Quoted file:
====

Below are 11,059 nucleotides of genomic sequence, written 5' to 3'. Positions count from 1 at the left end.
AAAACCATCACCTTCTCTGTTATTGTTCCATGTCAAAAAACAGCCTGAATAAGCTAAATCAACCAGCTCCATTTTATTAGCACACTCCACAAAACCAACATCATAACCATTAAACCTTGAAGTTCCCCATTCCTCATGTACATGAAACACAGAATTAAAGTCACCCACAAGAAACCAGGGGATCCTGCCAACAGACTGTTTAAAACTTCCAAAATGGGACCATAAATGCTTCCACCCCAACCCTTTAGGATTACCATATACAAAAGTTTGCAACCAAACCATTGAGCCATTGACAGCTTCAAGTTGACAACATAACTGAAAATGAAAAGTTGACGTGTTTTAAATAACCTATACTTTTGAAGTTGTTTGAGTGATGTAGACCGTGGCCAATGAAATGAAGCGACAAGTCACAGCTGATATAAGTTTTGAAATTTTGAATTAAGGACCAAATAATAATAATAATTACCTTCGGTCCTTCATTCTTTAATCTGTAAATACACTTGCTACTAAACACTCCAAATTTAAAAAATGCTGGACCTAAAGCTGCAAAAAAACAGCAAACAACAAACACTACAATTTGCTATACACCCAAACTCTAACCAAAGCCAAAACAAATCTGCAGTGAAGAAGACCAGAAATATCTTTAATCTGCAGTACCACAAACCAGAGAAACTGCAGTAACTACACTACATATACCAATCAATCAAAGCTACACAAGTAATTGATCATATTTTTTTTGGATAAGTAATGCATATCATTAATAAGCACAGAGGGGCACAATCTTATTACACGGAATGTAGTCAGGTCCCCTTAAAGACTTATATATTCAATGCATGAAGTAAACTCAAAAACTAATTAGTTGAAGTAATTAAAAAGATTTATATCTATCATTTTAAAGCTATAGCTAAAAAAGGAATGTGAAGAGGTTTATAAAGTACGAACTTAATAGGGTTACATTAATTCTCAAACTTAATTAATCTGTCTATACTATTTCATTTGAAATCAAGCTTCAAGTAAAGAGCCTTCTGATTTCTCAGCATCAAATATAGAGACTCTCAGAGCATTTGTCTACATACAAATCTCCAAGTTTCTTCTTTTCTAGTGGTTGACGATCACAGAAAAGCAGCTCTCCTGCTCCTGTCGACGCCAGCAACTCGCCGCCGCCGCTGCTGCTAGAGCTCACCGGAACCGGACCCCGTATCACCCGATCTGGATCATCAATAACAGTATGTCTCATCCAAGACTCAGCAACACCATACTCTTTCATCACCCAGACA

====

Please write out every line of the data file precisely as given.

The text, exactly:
Below are 11,059 nucleotides of genomic sequence, written 5' to 3'. Positions count from 1 at the left end.
AAAACCATCACCTTCTCTGTTATTGTTCCATGTCAAAAAACAGCCTGAATAAGCTAAATCAACCAGCTCCATTTTATTAGCACACTCCACAAAACCAACATCATAACCATTAAACCTTGAAGTTCCCCATTCCTCATGTACATGAAACACAGAATTAAAGTCACCCACAAGAAACCAGGGGATCCTGCCAACAGACTGTTTAAAACTTCCAAAATGGGACCATAAATGCTTCCACCCCAACCCTTTAGGATTACCATATACAAAAGTTTGCAACCAAACCATTGAGCCATTGACAGCTTCAAGTTGACAACATAACTGAAAATGAAAAGTTGACGTGTTTTAAATAACCTATACTTTTGAAGTTGTTTGAGTGATGTAGACCGTGGCCAATGAAATGAAGCGACAAGTCACAGCTGATATAAGTTTTGAAATTTTGAATTAAGGACCAAATAATAATAATAATTACCTTCGGTCCTTCATTCTTTAATCTGTAAATACACTTGCTACTAAACACTCCAAATTTAAAAAATGCTGGACCTAAAGCTGCAAAAAAACAGCAAACAACAAACACTACAATTTGCTATACACCCAAACTCTAACCAAAGCCAAAACAAATCTGCAGTGAAGAAGACCAGAAATATCTTTAATCTGCAGTACCACAAACCAGAGAAACTGCAGTAACTACACTACATATACCAATCAATCAAAGCTACACAAGTAATTGATCATATTTTTTTTGGATAAGTAATGCATATCATTAATAAGCACAGAGGGGCACAATCTTATTACACGGAATGTAGTCAGGTCCCCTTAAAGACTTATATATTCAATGCATGAAGTAAACTCAAAAACTAATTAGTTGAAGTAATTAAAAAGATTTATATCTATCATTTTAAAGCTATAGCTAAAAAAGGAATGTGAAGAGGTTTATAAAGTACGAACTTAATAGGGTTACATTAATTCTCAAACTTAATTAATCTGTCTATACTATTTCATTTGAAATCAAGCTTCAAGTAAAGAGCCTTCTGATTTCTCAGCATCAAATATAGAGACTCTCAGAGCATTTGTCTACATACAAATCTCCAAGTTTCTTCTTTTCTAGTGGTTGACGATCACAGAAAAGCAGCTCTCCTGCTCCTGTCGACGCCAGCAACTCGCCGCCGCCGCTGCTGCTAGAGCTCACCGGAACCGGACCCCGTATCACCCGATCTGGATCATCAATAACAGTATGTCTCATCCAAGACTCAGCAACACCATACTCTTTCATCACCCAGACA